Open Source

For my final 9x9x25 blog, I wanted to talk a little about publisher material and Open Educational Resources.  In our department (and throughout the college) we have been using expensive materials from Pearson.  My college algebra course costs about the same in tuition as it does for students to buy the text, and with money being tight with many of our students, this is unacceptable.

In Florida, many schools have adopted open source textbooks.  I looked into OER a few years ago, and found the materials to be good, but there are very few practice problems to assign, you have to manually grade everything (tough to do online as students must also figure out a way to submit written work), and the text is not in an order that fits with our objectives.  However, one school put together a text of their own for College Algebra through Canvas.  The creator stated that it was a ton of work, and it was made easier by dividing up the tasks between many interested faculty.  She pulled in a ton of different resources from different places, giving examples like Khan Academy and MyOpenMath.  Many of the homework packets were created by different teachers, homework sets drawn from multiple sources.  One of the interesting things she stated as that many of the open source materials changed (page numbering and content), sometimes in the middle of the semester.  Limitations she stated was the lack of good test generators – many of the exams had to be created from scratch – easier to do with Dev Ed than college level.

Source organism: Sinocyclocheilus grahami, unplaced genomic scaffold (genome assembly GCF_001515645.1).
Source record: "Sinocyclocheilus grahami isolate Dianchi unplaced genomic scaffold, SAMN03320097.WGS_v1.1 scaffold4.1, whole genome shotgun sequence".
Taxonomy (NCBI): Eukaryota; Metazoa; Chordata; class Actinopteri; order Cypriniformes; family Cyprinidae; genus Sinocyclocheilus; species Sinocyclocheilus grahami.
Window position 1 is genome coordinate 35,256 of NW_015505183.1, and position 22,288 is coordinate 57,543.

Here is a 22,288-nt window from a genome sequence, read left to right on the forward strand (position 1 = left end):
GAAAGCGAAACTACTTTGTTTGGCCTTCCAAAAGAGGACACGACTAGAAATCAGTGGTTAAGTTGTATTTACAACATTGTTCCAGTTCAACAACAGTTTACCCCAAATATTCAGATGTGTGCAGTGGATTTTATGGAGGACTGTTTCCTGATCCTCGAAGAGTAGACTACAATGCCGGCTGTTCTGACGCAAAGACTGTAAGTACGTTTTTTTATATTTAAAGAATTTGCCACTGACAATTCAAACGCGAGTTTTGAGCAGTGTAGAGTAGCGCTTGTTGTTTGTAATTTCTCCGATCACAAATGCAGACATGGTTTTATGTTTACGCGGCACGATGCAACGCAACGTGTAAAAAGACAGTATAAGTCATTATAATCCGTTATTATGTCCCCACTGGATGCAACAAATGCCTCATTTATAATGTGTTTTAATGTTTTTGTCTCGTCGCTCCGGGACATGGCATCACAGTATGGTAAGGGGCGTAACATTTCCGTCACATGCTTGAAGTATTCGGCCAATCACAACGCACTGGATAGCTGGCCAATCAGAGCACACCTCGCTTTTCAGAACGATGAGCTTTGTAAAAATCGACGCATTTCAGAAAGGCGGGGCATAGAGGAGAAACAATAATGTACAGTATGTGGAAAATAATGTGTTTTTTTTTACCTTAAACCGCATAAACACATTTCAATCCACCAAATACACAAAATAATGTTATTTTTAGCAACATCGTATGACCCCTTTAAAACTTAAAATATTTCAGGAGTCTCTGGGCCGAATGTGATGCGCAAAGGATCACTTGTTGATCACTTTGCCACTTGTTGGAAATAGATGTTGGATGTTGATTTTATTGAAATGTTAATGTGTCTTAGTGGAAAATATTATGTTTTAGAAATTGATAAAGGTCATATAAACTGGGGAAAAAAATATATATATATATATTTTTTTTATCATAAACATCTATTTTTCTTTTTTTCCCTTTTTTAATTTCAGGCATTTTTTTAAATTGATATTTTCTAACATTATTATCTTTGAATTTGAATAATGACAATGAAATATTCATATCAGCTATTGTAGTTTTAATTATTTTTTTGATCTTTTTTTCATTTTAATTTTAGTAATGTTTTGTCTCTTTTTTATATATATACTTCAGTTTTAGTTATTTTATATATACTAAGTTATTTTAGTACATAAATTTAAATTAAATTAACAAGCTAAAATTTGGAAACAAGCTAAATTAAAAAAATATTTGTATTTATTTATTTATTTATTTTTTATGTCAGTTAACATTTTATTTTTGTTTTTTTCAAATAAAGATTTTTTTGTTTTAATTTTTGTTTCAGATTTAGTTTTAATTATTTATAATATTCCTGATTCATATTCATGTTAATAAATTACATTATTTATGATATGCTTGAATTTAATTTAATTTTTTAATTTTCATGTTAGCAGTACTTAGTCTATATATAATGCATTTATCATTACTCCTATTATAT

The most interesting thing she stated was the point of this blog.  She was not allowed to talk large scale about this topic, but asked us to come up and ask about negotiating material costs with the publishers as they went on a large scale (college wide) campaign to bring down the cost.  They negotiated Pearson and McGraw Hill down to $50 per student per year for text.  For math, she told me to start with Cengage as they are at $50 per license and use this as leverage with the bigger companies.  Be prepared to move if the large text are not wanting to play ball with the little guys (this college was 20,000+ for enrollment).

I talked with a couple of smaller companies that have more adaptive materials, and companies like Cengage, Derivator, and Knewton are willing to sell materials at a much lower price, however they don’t come with all the bells and whistles that the publishers come with (like powerpoints, test generators, videos, and close captioning) so if your people need this stuff, these others won’t work.  But I would love to explore changing over some of our classes, maybe some of the Dev Ed so that students don’t have to absorb such high costs.  One small change could come to our co-requisite course in MAT142/092 – we could try to find enough open source material to do the 092 coursework so we can stick to our current 142 text.  We just need to find where they tie in the supplementary materials.

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